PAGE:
Once upon a time, we met a girl named Jessalynn in a club we were in. We had plans to meet for the first time in person at a convention. We were going to share a hotel room between us and though she setup the reservation, she put it in both our names. I’m glad she did, because she never made it. Her thoughtfulness saved us from the extra frustration that this trip had became. The hotel was booked solid and if my name hadn’t been on the reservation, we would have been stuck. The front desk told us that they were notified of her death. Jess and her mother died in a car accident. I felt my heart drop. Jess had friends at this convention and I didn’t know her friends yet. I was mortified at the thought of a stranger telling them that their loved one had died. It was awful. I could barely get the words out of my mouth. I pulled the Coordinator for the club and the convention aside and choked out the words, and they were amazingly helpful and helped with notifying the rest of the members. That day left me with a sense of missing out on what could have been a great friendship. I still remember her to this day and how I felt.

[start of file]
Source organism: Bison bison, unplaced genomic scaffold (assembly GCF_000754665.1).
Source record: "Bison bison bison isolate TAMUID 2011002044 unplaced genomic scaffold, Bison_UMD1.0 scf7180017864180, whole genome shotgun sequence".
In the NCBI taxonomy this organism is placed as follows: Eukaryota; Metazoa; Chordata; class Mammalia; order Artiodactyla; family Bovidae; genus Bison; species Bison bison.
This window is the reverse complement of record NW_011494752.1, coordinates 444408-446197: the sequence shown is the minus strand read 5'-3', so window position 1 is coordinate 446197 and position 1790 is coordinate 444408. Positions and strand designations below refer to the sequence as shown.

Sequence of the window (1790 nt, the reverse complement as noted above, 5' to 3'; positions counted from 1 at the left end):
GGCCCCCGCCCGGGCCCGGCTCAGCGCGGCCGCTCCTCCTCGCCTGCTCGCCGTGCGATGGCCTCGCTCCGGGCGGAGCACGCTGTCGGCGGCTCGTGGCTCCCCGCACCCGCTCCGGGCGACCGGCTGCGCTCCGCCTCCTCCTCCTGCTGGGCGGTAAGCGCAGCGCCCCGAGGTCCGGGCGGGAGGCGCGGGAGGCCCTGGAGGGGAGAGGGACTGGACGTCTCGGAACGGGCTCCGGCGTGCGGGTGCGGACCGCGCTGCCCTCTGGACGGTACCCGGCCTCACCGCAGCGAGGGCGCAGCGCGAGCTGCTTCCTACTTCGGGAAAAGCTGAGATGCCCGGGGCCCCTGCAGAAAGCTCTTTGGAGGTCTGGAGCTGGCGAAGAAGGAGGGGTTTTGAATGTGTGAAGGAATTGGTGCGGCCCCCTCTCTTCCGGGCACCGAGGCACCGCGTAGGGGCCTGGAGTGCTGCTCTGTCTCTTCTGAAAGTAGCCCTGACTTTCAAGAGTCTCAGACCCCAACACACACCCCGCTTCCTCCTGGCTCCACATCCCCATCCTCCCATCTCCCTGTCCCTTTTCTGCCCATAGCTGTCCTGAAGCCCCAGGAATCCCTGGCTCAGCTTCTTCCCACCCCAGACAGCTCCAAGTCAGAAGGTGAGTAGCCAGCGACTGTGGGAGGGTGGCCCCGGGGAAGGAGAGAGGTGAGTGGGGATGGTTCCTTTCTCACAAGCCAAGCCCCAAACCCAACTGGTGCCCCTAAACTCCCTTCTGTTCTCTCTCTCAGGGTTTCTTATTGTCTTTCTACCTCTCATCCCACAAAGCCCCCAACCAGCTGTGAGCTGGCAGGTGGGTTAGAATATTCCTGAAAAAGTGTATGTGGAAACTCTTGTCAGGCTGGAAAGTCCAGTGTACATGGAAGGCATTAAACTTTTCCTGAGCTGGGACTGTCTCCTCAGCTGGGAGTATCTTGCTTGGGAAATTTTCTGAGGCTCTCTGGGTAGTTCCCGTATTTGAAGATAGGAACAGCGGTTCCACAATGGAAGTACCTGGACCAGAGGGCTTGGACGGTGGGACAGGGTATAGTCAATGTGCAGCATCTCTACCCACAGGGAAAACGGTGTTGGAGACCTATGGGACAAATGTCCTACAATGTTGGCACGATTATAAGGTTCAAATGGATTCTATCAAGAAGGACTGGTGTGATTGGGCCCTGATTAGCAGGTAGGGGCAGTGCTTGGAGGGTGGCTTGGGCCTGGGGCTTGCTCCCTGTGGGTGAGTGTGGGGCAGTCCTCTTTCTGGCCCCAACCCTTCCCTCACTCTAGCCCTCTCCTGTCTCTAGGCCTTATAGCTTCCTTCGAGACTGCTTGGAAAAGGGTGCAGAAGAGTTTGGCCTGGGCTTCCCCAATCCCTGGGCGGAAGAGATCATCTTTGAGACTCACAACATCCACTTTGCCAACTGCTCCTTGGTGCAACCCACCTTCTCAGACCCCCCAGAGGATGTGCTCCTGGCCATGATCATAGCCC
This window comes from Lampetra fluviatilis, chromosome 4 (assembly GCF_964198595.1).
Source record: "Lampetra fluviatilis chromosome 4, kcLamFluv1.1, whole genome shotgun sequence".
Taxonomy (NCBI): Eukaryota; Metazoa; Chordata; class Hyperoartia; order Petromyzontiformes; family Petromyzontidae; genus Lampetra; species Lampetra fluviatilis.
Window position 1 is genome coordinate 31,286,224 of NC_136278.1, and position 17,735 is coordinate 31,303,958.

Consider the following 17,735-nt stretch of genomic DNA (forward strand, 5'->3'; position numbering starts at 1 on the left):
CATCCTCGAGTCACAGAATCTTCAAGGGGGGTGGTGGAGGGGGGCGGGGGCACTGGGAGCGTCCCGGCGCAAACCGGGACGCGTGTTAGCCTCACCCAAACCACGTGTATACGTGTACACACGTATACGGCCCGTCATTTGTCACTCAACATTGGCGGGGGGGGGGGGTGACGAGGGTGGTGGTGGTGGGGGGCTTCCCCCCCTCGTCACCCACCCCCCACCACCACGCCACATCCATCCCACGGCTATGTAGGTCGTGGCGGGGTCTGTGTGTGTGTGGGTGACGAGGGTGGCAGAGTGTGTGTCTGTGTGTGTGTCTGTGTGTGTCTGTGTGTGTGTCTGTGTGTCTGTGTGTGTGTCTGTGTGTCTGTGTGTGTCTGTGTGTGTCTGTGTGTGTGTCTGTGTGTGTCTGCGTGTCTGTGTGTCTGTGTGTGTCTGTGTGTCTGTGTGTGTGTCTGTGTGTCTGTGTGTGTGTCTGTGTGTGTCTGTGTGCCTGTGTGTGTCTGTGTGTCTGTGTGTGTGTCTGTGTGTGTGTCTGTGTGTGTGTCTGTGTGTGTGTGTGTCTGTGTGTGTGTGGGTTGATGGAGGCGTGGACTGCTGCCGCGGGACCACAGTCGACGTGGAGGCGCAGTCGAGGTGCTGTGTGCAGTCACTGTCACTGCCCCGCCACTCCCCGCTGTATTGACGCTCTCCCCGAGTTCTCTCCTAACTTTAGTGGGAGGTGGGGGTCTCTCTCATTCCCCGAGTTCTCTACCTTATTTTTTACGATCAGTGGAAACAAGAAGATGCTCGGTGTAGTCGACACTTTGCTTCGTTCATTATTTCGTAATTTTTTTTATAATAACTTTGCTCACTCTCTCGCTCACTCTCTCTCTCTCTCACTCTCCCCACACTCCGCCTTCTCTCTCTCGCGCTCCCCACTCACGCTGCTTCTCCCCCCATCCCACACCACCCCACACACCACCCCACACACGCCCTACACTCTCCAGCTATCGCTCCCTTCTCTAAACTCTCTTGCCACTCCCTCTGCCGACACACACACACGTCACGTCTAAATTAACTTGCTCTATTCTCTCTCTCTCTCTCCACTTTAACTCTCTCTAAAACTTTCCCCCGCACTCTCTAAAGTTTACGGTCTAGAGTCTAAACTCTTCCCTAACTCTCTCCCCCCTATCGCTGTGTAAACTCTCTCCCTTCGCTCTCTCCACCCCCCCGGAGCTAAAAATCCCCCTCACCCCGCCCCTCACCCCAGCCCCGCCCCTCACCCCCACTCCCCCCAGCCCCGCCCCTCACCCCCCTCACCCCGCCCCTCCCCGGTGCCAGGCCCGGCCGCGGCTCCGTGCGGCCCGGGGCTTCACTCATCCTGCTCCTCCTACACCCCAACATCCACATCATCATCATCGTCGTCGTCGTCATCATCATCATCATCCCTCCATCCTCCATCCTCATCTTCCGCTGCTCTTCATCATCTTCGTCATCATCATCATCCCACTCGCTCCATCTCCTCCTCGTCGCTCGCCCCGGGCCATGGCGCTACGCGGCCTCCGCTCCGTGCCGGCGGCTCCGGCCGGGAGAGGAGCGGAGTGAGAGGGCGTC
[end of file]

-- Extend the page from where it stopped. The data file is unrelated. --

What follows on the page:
I am no stranger to death and yet I cannot fathom how I could ever get through the loss of my husband and I hate to think that he’ll ever died. We never know how long we have or how we touch someone’s life. We never know if that one good thing that we do will make a big difference. I’ll remember those passed this Christmas, and I’ll love and hug those still with us.